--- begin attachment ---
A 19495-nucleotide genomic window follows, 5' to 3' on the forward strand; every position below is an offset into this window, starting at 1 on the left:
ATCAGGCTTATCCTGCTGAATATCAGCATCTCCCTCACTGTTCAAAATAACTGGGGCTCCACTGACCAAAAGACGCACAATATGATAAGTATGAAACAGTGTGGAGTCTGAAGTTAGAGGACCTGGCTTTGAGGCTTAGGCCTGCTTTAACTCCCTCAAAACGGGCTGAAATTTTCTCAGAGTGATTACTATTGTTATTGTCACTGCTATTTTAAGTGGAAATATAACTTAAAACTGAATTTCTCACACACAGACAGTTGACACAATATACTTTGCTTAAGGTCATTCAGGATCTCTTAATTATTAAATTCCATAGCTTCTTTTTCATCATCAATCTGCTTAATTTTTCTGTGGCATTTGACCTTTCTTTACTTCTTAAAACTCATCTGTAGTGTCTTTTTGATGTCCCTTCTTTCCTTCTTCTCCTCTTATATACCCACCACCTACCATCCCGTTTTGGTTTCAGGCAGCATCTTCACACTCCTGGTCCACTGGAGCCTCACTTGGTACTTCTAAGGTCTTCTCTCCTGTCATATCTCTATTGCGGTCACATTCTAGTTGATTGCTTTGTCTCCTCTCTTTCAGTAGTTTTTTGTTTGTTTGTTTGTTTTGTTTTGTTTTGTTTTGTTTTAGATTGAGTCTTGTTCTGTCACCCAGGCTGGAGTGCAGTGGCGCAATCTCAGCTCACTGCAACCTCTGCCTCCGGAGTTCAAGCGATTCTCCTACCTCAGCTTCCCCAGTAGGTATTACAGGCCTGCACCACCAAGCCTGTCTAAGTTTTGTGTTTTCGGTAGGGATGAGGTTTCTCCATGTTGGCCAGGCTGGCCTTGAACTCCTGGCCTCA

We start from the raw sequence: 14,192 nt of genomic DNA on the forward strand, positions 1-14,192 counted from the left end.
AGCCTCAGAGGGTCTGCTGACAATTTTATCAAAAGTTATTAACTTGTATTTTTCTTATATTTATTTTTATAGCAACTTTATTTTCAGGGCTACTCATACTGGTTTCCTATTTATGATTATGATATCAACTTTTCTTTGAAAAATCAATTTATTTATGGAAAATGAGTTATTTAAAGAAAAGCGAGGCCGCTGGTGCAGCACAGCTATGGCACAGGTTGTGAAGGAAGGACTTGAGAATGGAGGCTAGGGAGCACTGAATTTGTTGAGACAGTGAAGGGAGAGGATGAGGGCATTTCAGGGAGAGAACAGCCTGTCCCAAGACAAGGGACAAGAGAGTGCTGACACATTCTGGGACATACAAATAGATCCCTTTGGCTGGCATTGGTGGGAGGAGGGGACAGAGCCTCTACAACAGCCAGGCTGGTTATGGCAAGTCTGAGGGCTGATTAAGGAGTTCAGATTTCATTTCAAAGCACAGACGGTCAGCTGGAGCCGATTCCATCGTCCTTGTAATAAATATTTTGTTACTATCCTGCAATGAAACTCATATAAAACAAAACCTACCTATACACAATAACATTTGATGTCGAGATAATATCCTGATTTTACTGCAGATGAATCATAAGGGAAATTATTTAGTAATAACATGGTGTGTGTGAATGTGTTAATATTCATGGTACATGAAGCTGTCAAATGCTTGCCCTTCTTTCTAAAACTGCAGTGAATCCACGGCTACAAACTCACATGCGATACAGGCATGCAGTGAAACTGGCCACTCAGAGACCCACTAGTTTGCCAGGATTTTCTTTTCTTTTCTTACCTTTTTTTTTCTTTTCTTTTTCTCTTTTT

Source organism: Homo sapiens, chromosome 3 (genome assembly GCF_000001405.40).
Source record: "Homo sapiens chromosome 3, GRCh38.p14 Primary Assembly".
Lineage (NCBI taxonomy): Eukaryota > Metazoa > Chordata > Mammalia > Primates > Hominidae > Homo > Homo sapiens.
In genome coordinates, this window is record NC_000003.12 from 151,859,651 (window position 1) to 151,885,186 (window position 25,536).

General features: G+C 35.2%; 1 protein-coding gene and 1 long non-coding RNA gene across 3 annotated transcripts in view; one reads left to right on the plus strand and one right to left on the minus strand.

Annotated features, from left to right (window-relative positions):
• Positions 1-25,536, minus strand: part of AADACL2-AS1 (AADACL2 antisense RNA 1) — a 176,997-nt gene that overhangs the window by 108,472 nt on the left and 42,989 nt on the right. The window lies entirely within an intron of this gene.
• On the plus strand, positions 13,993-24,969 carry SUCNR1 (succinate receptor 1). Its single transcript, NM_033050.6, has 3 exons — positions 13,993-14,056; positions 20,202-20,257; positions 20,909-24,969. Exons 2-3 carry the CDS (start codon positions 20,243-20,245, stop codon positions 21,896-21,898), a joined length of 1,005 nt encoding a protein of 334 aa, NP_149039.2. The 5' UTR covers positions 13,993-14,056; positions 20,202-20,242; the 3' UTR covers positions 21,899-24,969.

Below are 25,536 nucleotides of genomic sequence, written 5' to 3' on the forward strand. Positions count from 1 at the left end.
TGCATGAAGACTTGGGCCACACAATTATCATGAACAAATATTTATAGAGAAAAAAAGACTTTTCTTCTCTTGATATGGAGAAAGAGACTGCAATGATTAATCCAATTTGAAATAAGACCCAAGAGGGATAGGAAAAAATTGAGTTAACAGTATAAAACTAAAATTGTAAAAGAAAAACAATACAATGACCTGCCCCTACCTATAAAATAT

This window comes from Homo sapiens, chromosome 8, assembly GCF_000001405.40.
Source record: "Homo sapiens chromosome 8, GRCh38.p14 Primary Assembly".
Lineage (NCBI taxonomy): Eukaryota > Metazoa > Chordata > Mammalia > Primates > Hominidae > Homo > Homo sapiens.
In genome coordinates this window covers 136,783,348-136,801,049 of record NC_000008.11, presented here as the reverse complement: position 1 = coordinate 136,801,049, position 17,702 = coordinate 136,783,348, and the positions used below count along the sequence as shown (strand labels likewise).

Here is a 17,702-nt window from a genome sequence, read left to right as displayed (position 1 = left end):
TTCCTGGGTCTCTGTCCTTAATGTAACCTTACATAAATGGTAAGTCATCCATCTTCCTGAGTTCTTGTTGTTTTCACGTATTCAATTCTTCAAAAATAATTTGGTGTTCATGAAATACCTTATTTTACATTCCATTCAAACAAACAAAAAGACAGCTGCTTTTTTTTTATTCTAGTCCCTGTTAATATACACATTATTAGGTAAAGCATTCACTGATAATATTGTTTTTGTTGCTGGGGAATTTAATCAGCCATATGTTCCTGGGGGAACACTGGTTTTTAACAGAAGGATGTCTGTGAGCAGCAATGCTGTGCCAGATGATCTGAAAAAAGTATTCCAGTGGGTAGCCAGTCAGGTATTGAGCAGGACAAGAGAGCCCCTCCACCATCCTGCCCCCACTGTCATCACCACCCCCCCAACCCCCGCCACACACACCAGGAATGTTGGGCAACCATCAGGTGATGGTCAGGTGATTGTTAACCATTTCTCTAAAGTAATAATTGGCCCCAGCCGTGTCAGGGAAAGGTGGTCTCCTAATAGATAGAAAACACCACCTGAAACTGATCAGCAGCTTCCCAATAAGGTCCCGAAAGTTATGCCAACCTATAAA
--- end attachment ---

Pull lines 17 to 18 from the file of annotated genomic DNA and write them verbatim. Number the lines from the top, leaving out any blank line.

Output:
Lineage (NCBI taxonomy): Eukaryota > Metazoa > Chordata > Mammalia > Primates > Hominidae > Homo > Homo sapiens.
In genome coordinates this window covers 136,783,348-136,801,049 of record NC_000008.11, presented here as the reverse complement: position 1 = coordinate 136,801,049, position 17,702 = coordinate 136,783,348, and the positions used below count along the sequence as shown (strand labels likewise).